Sacred Geometry: The study of proportion and inherent order in space, including how shapes affect energy. It is an ancient study that has been preserved in certain mystical traditions. Measurements, properties and relationships of points, lines, angles, surfaces and solids are observed and related to the pure principles existing in nature.

Shui: Translates as water; general term for river or waterway.

Space Clearing: Refers to any method used to dissipate negative, stagnant, or inauspicious chi or energy in a space, whether residual or current, and to raise the vibratory level. Found in most cultures and traditions throughout time, space clearing is used to revitalize a space after an illness, conflict, or stressful event, to set intentions and to bless a place. Methods include the use of sound, incense, smudging, ritual, dance, or simply intention. Space clearing sometimes refers to the mitigation of ghosts and spirits.

Success (Based on Chinese Belief): The Chinese believe that success is based on these five areas of influence, in order of importance:
1. Ming ~ fate, destiny, decided at birth and cannot be changed, but can be known.
2. Yun ~ (AKA Wun) luck, which fluctuates with time, and can be predicted.
3. Feng Shui ~ environment. We can play with this to reach the higher levels of what our fate and our luck allow.
4. Dao De ~ (AKA Do Duc) virtue and character. This brings us good karma and good will from others.
5. Du Shu ~ education and effort. Even with the best luck, if we sit at home and wait, we will miss out. We must do the footwork.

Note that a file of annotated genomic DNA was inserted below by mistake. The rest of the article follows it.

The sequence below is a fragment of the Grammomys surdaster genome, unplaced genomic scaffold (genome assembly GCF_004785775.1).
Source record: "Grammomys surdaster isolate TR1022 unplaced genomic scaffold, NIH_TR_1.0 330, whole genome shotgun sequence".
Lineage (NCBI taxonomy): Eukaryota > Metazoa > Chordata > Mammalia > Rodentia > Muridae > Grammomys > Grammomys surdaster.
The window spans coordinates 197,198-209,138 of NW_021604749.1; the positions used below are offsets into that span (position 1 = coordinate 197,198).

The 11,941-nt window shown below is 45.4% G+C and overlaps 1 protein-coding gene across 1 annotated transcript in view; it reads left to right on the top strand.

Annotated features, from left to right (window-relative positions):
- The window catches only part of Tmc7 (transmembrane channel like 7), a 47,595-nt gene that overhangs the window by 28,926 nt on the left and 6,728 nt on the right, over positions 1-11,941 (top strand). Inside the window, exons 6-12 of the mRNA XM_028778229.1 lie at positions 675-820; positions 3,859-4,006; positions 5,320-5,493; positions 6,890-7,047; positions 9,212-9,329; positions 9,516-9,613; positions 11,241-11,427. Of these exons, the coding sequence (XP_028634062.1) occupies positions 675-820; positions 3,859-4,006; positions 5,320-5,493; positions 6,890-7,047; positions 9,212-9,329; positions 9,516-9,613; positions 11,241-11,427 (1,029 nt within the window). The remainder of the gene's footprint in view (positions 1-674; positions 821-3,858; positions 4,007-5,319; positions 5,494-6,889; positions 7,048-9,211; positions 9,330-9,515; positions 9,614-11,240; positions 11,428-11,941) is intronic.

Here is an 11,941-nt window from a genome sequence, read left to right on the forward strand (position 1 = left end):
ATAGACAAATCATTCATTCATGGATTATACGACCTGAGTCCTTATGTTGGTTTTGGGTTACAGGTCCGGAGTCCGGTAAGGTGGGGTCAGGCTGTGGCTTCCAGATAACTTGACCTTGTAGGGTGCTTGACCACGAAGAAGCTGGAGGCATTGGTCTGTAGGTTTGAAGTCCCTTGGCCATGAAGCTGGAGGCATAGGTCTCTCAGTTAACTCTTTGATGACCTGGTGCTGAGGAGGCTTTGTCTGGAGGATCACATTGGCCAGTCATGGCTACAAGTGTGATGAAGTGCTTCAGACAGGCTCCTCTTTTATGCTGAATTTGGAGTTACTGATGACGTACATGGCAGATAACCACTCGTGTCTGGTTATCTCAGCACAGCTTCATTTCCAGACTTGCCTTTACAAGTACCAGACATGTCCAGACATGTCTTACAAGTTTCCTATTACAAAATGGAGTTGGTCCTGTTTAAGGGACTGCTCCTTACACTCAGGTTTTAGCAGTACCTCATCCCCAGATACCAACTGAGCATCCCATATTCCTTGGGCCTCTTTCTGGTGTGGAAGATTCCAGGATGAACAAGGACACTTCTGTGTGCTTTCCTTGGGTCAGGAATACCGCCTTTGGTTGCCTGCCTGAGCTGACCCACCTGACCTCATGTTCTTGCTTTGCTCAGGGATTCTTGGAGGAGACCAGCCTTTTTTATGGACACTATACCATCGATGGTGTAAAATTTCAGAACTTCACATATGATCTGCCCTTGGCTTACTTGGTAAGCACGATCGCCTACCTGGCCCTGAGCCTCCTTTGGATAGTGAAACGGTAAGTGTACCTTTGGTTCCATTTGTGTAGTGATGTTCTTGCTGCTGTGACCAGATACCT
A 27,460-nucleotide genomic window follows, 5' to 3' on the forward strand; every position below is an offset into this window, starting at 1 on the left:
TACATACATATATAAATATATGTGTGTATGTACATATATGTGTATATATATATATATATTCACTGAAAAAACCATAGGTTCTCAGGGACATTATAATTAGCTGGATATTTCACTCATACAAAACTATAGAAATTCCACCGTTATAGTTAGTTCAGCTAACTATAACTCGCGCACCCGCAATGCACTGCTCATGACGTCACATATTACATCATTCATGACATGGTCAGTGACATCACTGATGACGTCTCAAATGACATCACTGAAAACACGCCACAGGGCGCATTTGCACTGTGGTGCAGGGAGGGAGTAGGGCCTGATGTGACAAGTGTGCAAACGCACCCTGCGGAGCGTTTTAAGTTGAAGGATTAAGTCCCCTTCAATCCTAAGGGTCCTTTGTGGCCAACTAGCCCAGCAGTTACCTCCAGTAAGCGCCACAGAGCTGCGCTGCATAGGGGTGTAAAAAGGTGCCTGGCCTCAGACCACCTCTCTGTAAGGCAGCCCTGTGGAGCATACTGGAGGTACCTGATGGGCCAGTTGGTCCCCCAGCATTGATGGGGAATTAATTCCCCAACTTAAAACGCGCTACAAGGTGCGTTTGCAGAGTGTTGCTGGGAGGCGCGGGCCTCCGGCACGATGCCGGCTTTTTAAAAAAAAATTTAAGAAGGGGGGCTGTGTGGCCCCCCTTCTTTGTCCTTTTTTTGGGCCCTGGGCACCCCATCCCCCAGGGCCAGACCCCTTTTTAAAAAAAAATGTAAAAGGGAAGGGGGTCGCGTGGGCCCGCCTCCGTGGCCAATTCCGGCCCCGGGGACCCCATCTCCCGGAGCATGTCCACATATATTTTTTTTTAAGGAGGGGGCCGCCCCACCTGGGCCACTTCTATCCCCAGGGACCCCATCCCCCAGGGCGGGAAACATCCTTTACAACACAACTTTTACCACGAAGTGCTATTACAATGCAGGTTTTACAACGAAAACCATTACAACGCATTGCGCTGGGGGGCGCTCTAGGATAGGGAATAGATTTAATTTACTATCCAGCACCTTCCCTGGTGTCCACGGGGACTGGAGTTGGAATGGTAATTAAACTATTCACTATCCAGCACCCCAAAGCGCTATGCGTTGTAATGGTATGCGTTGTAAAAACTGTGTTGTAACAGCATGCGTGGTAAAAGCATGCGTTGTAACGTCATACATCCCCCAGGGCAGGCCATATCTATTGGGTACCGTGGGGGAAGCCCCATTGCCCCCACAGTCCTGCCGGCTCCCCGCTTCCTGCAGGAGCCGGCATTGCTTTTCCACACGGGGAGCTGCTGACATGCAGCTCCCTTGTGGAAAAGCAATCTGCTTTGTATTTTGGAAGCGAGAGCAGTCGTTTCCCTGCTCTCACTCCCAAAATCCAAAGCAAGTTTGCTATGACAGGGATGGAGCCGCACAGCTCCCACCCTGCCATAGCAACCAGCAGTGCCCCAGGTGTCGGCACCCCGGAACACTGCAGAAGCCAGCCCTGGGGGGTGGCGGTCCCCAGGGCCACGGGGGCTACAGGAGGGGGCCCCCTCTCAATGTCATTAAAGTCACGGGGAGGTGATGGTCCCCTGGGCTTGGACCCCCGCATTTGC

For more information about this, go to FAQ’s and read about Success: Fate, Luck and Destiny.

The Three Secrets (AKA Three Secret Reinforcements: A transcendental and ritualized use of thought, action and speech to imbue Feng Shui adjustments with conscious intention.

Taoism (AKA Daoism): The philosophical foundation work of most major religions in Asia. Taoism is not a religion but rather a way of being and emphasizes compassion, moderation, and humility. Taoism is largely based on the observation of the natural order.

Transcendental Cure (AKA Transcendental Solution, Remedy, Adjustment, Enhancement): A spiritual, symbolic or ritualistic solution used to complement and reinforce the mundane, common sense solutions. Classical examples include the three legged toad, gods of wealth, and money trees traditionally used as transcendental cures to enhance abundance and prosperity.

Yin and Yang: A concept from the I-Ching denoting the opposite polarities that came into being when the universe came into manifestation; the Taoist idea that unites all opposites as complimentary inseparable forces.